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Archive for the ‘Algorithmic Art’ Category

The Pursuit of Creative Coding Failures

Sunday, October 15th, 2017

Linear Moon Lunar Representation artwork on Redbubble
Linear Moon Lunar Representation artwork on Redbubble

I write this as a creative coder dismayed by my own lack of foresight in keeping a record of some recent coding failures. It was only a week ago that I wrote an article about glitch art – Glitch Art or Not Glitch Art. You would think that with having just written about deliberately capitalizing on failure that I would be more attentive to my own coding failures. But alas no.

I’ve used the artwork titled Linear Moon shown above to illustrate this story. I created this art using a brand new program I had just finished writing. I knew that I’d written a similar program in the past but did not have the patience to go looking for it (yes, my hard drives are just that cluttered – even with files being organized by directory). Instead I decided that starting fresh would be the best way to go.

My early versions of this new program featured some mathematical logic mistakes with respect to what I wanted to accomplish. If I had been wiser I would have kept these mistakes for later evaluation with respect to their artistic merit. But no, I was in hot pursuit of the right program – the program that would generate a picture that matched the one in my head. It was only when my internal visualization of what I wanted to achieve matched what I saw on the screen that I ceased twiddling with my code and began experimenting with different parameter values to create Linear Moon.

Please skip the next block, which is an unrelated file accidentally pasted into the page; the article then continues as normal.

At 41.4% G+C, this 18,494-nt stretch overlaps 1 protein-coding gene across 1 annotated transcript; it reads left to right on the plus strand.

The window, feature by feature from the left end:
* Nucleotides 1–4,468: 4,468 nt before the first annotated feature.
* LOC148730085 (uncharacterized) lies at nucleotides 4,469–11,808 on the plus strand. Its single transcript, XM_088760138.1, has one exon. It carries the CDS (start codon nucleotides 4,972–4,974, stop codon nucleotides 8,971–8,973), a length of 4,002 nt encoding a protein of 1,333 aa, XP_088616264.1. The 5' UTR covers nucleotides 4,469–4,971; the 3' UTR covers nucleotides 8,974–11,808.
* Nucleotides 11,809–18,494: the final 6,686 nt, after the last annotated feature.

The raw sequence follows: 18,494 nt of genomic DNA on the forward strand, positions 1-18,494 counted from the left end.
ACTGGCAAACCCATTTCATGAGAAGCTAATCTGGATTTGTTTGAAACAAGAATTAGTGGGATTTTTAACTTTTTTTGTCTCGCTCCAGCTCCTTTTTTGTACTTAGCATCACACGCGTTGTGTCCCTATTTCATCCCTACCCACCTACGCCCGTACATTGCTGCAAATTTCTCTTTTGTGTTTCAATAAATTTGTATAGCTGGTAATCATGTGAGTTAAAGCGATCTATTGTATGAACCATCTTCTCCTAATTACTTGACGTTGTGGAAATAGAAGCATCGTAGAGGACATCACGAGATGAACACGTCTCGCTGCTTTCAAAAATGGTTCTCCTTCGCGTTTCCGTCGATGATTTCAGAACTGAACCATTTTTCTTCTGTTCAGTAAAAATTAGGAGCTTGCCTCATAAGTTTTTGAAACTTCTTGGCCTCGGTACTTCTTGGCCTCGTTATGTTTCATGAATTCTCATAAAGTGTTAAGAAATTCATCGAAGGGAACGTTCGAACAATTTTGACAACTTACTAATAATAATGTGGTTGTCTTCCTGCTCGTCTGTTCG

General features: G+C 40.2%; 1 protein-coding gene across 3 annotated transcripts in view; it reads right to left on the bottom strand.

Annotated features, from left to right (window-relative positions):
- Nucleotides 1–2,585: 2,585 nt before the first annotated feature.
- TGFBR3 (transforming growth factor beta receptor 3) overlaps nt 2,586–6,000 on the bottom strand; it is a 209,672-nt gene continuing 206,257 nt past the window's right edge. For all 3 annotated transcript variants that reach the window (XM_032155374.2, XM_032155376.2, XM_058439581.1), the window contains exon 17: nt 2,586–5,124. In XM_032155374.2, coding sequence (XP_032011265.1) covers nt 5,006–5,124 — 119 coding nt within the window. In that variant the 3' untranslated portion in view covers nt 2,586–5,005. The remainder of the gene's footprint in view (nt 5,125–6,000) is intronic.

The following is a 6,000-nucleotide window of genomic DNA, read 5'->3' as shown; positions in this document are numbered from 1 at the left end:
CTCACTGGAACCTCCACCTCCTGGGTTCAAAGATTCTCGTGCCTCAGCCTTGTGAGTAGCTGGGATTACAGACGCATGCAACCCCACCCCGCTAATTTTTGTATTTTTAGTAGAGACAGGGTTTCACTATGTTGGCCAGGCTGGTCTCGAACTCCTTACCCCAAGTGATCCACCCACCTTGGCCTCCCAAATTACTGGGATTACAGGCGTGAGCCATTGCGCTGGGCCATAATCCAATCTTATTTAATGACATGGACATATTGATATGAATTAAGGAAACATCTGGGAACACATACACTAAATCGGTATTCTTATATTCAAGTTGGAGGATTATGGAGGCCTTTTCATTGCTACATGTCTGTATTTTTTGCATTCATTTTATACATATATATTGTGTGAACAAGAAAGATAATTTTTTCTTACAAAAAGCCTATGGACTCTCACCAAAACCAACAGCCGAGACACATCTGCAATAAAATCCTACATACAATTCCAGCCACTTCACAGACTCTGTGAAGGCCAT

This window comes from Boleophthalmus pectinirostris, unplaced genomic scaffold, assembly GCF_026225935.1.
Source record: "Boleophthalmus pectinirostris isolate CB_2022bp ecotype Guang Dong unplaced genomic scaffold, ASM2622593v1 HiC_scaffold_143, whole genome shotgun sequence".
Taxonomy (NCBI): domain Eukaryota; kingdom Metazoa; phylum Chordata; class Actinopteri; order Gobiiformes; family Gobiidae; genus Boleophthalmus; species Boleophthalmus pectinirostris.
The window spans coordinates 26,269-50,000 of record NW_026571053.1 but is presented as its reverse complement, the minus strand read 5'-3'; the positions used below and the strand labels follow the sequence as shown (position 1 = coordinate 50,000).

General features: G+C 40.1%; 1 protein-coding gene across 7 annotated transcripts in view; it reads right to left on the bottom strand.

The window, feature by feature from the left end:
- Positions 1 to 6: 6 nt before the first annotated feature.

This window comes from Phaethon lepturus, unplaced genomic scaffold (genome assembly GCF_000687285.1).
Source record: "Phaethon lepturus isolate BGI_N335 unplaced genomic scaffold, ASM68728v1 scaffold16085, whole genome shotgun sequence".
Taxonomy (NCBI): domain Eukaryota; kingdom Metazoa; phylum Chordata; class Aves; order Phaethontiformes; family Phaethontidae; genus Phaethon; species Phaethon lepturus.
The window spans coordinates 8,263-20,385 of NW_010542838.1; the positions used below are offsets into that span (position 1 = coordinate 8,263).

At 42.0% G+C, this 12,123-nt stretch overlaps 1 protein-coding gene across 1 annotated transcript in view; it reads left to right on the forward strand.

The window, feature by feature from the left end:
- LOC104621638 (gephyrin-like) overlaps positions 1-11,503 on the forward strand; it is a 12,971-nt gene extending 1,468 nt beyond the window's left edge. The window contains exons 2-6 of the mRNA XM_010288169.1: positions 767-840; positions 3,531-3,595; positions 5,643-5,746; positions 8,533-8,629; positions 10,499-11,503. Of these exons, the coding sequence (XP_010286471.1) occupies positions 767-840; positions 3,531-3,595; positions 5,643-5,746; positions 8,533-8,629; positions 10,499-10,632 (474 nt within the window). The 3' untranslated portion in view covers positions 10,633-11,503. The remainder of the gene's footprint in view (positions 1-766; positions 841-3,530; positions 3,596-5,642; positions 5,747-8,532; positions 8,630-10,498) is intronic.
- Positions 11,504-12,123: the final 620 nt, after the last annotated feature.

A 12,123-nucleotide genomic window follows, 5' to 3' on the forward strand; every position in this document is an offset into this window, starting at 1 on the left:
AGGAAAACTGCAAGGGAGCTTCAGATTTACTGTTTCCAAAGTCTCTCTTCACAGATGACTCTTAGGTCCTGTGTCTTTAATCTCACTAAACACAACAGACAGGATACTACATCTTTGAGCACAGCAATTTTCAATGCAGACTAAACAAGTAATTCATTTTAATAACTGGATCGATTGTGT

Abstract From Line Segments Algorithmic Art Fail
Abstract From Line Segments Algorithmic Art Fail

The good and the bad about every run of the program was that the final step always wrote its results to a file so I had a visual record of every failed image. The good was in being able to go back and look over these image fails. The bad was in seeing that a number of them had artistic value and knowing that I had failed to keep a copy of the version of the program that produced that image. One example of an early failure is Abstract From Line Segments shown above and created from a painted version of The Beatles Abbey Road album cover art.

In contrast, the correct version of that same input image is shown below and accurately reflects the look I was going for. Between the two images were a number of program variations where I experimented with my program’s math and logic. These variations produced a range of visual results.

Beatles Abbey Road Album Cover Art Successful Algorithmic Interpretation
A successful interpretation of a painting of The Beatles Abbey Road album cover art

After the challenge of successfully creating the linear/line segment effect that I wanted, adding a coloring option was fairly straight forward. The only challenges associated with adding color were those of sampling and manipulation. An example of an initial color experiment is shown below using a portrait of SpaceX CEO Elon Musk.

Elon Musk Algorithmic Portrait
Elon Musk Algorithmic Portrait, color version

There is one big difference between a program that works correctly and a program that leads to erroneous results: it is quite easy to recreate a program that works correctly but exceedingly difficult to recreate a specific set of errors.